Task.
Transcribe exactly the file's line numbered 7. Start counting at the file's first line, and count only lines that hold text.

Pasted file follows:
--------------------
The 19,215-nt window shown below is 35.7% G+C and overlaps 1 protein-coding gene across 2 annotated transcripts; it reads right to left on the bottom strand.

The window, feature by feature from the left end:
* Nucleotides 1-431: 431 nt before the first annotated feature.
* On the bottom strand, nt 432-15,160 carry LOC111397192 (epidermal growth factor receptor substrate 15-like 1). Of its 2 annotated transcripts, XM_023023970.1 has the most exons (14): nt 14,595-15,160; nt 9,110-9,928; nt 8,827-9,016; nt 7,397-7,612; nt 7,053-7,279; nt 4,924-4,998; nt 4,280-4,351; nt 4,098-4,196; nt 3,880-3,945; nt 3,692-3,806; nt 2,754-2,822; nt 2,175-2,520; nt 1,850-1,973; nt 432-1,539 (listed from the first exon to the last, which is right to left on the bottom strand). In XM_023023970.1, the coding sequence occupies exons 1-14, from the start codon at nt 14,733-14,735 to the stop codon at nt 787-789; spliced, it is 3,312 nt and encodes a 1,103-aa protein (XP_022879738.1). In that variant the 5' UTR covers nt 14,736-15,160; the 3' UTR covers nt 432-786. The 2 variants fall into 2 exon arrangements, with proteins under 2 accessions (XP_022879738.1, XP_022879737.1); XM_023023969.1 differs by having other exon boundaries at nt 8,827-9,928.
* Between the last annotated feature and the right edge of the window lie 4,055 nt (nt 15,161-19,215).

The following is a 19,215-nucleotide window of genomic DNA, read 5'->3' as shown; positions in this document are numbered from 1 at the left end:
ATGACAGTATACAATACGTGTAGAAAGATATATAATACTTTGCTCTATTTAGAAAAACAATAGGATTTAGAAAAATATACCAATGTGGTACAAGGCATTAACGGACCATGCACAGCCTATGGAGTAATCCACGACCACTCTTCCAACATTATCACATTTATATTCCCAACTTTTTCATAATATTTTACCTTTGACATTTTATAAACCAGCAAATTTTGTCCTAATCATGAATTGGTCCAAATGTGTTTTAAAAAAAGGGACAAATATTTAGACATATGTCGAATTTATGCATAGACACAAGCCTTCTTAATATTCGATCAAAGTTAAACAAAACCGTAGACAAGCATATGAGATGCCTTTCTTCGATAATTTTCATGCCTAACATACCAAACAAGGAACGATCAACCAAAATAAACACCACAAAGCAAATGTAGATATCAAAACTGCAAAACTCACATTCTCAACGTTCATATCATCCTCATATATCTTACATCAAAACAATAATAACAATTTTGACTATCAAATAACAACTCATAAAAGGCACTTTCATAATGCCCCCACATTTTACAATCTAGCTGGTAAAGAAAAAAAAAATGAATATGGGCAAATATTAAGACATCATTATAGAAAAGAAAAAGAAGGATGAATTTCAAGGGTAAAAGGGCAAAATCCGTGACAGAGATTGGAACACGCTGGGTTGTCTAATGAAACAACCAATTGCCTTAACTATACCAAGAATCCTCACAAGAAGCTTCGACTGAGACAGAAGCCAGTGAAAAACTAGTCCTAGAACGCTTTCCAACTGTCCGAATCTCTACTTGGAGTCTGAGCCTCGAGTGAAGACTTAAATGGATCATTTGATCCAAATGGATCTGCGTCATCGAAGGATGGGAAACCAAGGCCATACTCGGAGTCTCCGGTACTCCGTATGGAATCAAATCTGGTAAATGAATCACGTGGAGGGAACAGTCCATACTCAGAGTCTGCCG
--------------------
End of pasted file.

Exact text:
ATGACAGTATACAATACGTGTAGAAAGATATATAATACTTTGCTCTATTTAGAAAAACAATAGGATTTAGAAAAATATACCAATGTGGTACAAGGCATTAACGGACCATGCACAGCCTATGGAGTAATCCACGACCACTCTTCCAACATTATCACATTTATATTCCCAACTTTTTCATAATATTTTACCTTTGACATTTTATAAACCAGCAAATTTTGTCCTAATCATGAATTGGTCCAAATGTGTTTTAAAAAAAGGGACAAATATTTAGACATATGTCGAATTTATGCATAGACACAAGCCTTCTTAATATTCGATCAAAGTTAAACAAAACCGTAGACAAGCATATGAGATGCCTTTCTTCGATAATTTTCATGCCTAACATACCAAACAAGGAACGATCAACCAAAATAAACACCACAAAGCAAATGTAGATATCAAAACTGCAAAACTCACATTCTCAACGTTCATATCATCCTCATATATCTTACATCAAAACAATAATAACAATTTTGACTATCAAATAACAACTCATAAAAGGCACTTTCATAATGCCCCCACATTTTACAATCTAGCTGGTAAAGAAAAAAAAAATGAATATGGGCAAATATTAAGACATCATTATAGAAAAGAAAAAGAAGGATGAATTTCAAGGGTAAAAGGGCAAAATCCGTGACAGAGATTGGAACACGCTGGGTTGTCTAATGAAACAACCAATTGCCTTAACTATACCAAGAATCCTCACAAGAAGCTTCGACTGAGACAGAAGCCAGTGAAAAACTAGTCCTAGAACGCTTTCCAACTGTCCGAATCTCTACTTGGAGTCTGAGCCTCGAGTGAAGACTTAAATGGATCATTTGATCCAAATGGATCTGCGTCATCGAAGGATGGGAAACCAAGGCCATACTCGGAGTCTCCGGTACTCCGTATGGAATCAAATCTGGTAAATGAATCACGTGGAGGGAACAGTCCATACTCAGAGTCTGCCG